Scandal forces Navy to specifically outlaw nude photo sharing
The Navy has effectively criminalized the non-consensual swapping of "intimate photos" following a recent nude photo-sharing scandal, according to NavyTimes. The new regulations were released Monday and go into effect immediately.
Last month, news broke that the U.S. Department of Defense was investigating hundreds of Marines for using a private Facebook group to share naked photos of women, including female service members. The group, Marines United, non-consensually shared thousands of images, which were met with obscene commentary. Now, the Navy has released new rules that bar just that specific type of behavior.
The rules prohibit Navy and Marine Corps personnel from distributing "intimate images" with any of three aims — "to realize personal gain," "humiliate, harm, harass, intimidate, threaten, or coerce the depicted person," or "with reckless disregard as to whether the depicted person would be humiliated, harmed, intimidated, threatened, or coerced." For the sharing to be outlawed, it must also be done "without legal justification or excuse" and when someone knows "or reasonably should know that the depicted person did not consent to the disclosure."
As for how the rules define the vague category of "intimate images," the text requires that the image show an identifiable person and depict them "engaging in sexually explicit conduct" or show their "private area," and must have been "taken under circumstances in which the person depicted had a reasonable expectation of privacy."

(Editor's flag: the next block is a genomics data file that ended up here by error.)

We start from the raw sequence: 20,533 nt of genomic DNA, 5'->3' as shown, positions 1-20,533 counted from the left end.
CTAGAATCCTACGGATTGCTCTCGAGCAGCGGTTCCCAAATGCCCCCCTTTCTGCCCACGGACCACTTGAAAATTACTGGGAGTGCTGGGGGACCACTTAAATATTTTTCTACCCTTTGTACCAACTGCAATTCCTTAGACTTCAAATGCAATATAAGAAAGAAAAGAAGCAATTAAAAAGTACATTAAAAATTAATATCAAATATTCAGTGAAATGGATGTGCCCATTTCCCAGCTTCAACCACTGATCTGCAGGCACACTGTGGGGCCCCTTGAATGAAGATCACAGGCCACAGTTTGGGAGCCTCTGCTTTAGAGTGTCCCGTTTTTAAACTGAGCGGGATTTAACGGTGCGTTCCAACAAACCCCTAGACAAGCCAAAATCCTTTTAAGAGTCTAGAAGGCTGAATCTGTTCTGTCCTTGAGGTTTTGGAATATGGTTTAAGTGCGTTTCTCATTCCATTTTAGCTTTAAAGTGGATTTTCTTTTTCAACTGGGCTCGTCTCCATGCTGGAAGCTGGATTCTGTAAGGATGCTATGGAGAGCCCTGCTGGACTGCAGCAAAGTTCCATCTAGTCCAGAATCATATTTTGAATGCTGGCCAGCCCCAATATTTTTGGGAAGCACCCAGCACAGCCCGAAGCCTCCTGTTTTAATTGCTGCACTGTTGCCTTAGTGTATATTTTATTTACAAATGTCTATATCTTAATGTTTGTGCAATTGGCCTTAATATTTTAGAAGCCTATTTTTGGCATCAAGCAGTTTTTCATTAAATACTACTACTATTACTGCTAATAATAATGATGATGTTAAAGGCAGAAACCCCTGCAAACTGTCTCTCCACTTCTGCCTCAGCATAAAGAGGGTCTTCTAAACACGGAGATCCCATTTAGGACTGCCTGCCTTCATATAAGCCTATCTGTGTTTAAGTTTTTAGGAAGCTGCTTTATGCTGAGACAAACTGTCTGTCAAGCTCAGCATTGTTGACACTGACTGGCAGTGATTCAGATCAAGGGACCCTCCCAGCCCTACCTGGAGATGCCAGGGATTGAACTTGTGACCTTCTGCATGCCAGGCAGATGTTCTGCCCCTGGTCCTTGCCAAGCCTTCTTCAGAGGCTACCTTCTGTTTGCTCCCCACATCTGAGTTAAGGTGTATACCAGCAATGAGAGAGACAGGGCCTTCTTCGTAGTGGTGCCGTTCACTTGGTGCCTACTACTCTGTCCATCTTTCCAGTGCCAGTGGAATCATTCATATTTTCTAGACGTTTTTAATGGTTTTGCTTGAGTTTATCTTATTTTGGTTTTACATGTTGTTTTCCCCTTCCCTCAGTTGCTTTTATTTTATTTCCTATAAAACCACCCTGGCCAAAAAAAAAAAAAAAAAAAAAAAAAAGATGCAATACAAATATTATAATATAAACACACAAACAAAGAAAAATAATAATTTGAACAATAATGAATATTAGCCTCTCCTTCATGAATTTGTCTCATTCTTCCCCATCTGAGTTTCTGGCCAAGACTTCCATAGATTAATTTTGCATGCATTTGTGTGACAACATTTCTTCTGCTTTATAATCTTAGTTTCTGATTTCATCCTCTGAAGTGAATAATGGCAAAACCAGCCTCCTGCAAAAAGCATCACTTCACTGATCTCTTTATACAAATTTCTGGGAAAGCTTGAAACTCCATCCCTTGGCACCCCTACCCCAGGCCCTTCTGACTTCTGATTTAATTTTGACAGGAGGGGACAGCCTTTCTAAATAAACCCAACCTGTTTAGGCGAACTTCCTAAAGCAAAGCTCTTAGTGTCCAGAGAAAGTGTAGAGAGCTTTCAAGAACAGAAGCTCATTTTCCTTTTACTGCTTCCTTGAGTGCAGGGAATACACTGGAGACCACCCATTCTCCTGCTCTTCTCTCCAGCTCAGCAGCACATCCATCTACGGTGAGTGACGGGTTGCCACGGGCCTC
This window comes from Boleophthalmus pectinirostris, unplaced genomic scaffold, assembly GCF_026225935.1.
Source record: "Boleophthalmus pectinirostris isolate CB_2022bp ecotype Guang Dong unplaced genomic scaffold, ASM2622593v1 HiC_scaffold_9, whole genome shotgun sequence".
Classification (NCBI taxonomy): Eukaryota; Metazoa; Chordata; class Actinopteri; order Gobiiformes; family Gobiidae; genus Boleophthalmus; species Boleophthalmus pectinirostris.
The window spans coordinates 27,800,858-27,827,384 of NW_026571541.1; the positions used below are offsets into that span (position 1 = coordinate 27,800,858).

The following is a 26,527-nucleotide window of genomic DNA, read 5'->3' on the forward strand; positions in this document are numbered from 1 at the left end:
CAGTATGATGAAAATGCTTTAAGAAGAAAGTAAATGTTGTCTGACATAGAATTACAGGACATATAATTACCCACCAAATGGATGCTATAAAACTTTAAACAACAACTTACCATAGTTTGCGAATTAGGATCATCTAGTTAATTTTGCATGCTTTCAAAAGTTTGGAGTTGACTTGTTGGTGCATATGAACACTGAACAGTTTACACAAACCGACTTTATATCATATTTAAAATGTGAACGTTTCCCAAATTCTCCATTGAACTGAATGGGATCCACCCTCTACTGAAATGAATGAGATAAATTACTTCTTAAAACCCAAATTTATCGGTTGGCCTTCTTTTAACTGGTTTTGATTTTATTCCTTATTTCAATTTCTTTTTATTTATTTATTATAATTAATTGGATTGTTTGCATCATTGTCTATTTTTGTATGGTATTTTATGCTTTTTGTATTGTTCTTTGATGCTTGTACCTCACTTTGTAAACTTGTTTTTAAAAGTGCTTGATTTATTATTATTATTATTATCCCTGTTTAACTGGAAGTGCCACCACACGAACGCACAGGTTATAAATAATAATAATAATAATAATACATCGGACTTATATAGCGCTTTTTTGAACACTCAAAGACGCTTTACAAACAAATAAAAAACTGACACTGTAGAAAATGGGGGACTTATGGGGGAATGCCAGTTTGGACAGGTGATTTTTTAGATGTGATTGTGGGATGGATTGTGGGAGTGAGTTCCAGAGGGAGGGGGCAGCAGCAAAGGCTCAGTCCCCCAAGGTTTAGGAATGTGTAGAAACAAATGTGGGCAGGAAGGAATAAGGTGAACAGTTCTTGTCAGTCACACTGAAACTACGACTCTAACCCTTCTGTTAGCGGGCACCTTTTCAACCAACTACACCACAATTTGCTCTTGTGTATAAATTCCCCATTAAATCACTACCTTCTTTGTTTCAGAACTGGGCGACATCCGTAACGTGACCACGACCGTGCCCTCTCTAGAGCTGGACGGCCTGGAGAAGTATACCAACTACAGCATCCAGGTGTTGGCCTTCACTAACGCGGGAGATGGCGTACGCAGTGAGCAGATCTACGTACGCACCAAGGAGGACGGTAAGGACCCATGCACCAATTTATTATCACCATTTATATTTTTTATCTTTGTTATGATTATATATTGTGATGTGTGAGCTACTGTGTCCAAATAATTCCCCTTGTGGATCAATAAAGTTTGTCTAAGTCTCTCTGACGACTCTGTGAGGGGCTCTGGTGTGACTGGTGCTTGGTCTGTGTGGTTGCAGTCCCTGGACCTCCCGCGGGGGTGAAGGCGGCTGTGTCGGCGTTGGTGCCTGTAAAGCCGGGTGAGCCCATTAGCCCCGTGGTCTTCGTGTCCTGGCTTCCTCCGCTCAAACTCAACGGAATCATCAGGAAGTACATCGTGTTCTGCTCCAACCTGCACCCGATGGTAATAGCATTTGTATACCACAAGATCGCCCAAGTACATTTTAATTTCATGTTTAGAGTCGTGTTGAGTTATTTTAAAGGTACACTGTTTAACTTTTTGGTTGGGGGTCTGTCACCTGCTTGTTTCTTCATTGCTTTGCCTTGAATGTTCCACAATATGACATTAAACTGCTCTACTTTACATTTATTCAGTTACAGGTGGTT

Previously, the Marine Corps attempted to squash the problem by releasing social media guidelines advising against "defamatory, threatening, [or] harassing" speech. But, as Vocativ reported, the nude photo-sharing continued, simply moving platforms from Facebook to Snapchat. These new rules, however, are much more consequential. As NavyTimes explains, they amount "to a lawful order, which can be enforced with the full weight of the justice system, from non-judicial punishment to general court martial." Now, maybe, service members will think twice before they snap.
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